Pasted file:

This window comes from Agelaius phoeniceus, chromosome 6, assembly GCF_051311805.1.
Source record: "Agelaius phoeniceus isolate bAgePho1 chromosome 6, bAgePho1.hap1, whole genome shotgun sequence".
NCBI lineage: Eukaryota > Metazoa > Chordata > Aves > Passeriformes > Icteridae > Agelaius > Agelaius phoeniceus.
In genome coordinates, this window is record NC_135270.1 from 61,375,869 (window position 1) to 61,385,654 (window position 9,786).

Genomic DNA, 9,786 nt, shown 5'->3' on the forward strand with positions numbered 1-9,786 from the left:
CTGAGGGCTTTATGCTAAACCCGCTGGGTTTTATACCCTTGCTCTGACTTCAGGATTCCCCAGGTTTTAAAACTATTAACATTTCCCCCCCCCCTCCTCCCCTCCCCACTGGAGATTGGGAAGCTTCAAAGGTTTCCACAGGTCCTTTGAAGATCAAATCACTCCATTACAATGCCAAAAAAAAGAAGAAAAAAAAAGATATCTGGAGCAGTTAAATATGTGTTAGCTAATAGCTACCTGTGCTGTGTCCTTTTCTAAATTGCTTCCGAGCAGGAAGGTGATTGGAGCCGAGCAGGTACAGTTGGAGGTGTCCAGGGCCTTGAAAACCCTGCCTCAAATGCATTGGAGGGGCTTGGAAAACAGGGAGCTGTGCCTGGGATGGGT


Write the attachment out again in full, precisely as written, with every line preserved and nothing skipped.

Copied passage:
This window comes from Agelaius phoeniceus, chromosome 6, assembly GCF_051311805.1.
Source record: "Agelaius phoeniceus isolate bAgePho1 chromosome 6, bAgePho1.hap1, whole genome shotgun sequence".
NCBI lineage: Eukaryota > Metazoa > Chordata > Aves > Passeriformes > Icteridae > Agelaius > Agelaius phoeniceus.
In genome coordinates, this window is record NC_135270.1 from 61,375,869 (window position 1) to 61,385,654 (window position 9,786).

Genomic DNA, 9,786 nt, shown 5'->3' on the forward strand with positions numbered 1-9,786 from the left:
CTGAGGGCTTTATGCTAAACCCGCTGGGTTTTATACCCTTGCTCTGACTTCAGGATTCCCCAGGTTTTAAAACTATTAACATTTCCCCCCCCCCTCCTCCCCTCCCCACTGGAGATTGGGAAGCTTCAAAGGTTTCCACAGGTCCTTTGAAGATCAAATCACTCCATTACAATGCCAAAAAAAAGAAGAAAAAAAAAGATATCTGGAGCAGTTAAATATGTGTTAGCTAATAGCTACCTGTGCTGTGTCCTTTTCTAAATTGCTTCCGAGCAGGAAGGTGATTGGAGCCGAGCAGGTACAGTTGGAGGTGTCCAGGGCCTTGAAAACCCTGCCTCAAATGCATTGGAGGGGCTTGGAAAACAGGGAGCTGTGCCTGGGATGGGT